The outcome of the Syrian crisis will have a significant impact on how future conflicts are settled, the Russian foreign minister told reporters, once again calling for a diplomatic solution and dialogue within Syria.
“We believe this issue attracts so much attention not only because of the scale of the bloodshed, which worries all of us, but also because the outcome of the crisis will significantly influence the patterns for conflict settlement – either everything will fall in accordance with laws, that is according to the UN Charter, or 'bomb democracy' will prevail,” Lavrov said, as quoted by RIA Novosti.
The Russian foreign minister spoke at a press conference in Helsinki on Monday after meeting his Finnish counterpart.
Creating security zones in Syria, like other unilateral actions, will not resolve the conflict there, Lavrov said in response to a journalist's question about such an approach to the crisis.
"I have made a lot of statements on the events taking place in Syria and around it. No unilateral ideas will work," he said as quoted by Interfax news agency. "Effective approaches can only be collective, and a fine example of collective actions is the document adopted at the Geneva conference on June 30, 2012," he added, referring to the resolution signed by the UN, EU and Arab League, as well as a few other regional players, stipulating that all sides in the Syrian conflict must cooperate with UN observers, allow humanitarian aid to be delivered, release detainees, grant journalists access and protect the right to peaceful demonstrations.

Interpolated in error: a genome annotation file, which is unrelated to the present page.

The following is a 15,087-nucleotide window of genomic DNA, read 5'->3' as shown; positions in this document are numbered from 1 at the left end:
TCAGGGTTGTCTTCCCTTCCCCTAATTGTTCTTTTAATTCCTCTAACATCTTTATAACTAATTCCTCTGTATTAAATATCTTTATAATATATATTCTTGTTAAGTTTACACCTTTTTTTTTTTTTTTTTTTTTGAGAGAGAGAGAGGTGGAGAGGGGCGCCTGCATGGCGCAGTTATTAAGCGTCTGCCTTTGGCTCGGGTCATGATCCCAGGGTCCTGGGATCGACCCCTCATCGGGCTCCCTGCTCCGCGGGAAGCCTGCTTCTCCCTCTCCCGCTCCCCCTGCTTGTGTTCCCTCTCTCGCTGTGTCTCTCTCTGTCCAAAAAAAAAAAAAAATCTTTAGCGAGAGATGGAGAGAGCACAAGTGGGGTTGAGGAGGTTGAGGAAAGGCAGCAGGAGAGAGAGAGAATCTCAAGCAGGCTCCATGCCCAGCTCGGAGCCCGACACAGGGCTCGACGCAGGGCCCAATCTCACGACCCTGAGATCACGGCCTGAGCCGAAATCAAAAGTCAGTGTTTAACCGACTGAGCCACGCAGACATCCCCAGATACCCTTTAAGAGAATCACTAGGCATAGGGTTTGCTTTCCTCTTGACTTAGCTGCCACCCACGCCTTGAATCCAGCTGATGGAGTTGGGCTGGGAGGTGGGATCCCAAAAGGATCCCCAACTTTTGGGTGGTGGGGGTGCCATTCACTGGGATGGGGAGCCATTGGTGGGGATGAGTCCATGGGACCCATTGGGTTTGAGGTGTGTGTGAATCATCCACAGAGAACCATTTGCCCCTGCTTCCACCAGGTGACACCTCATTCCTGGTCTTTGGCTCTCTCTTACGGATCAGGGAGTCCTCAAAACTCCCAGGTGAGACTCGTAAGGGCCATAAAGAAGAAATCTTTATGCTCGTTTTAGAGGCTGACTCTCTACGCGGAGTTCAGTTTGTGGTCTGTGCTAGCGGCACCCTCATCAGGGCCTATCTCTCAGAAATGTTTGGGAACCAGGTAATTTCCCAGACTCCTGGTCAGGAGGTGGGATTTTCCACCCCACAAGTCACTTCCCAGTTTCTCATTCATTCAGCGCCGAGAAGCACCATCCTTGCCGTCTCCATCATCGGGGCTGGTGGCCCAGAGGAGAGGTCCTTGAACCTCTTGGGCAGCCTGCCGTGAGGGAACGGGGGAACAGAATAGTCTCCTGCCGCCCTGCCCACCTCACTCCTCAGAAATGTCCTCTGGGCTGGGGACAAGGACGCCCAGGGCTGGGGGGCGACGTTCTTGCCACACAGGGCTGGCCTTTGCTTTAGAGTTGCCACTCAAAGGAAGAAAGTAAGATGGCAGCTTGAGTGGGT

Lavrov underlined that all parties to the Syrian conflict must be involved in a dialogue in order to reach a solution, and that any proposal would have to consider the interests of all the country's ethnic and religious groups. “Any other solution will block the possibility of creating a democratic state based on international standards in Syria and would become a threat to regional security,” he said.
The Russian foreign minister also expressed concern about Western powers' inability to reach an agreement on the crisis. He stressed the importance of the Geneva communiqué's calls for both the Syrian government and the opposition to end violence and start talks on the formation of a unity government.
“We have managed to get support for the Geneva communiqué from the Syrian government. But our partners haven’t even tried to do something like that; moreover, the main opposition groups publicly rejected the document. Nobody even tried to work with them,” Lavrov said.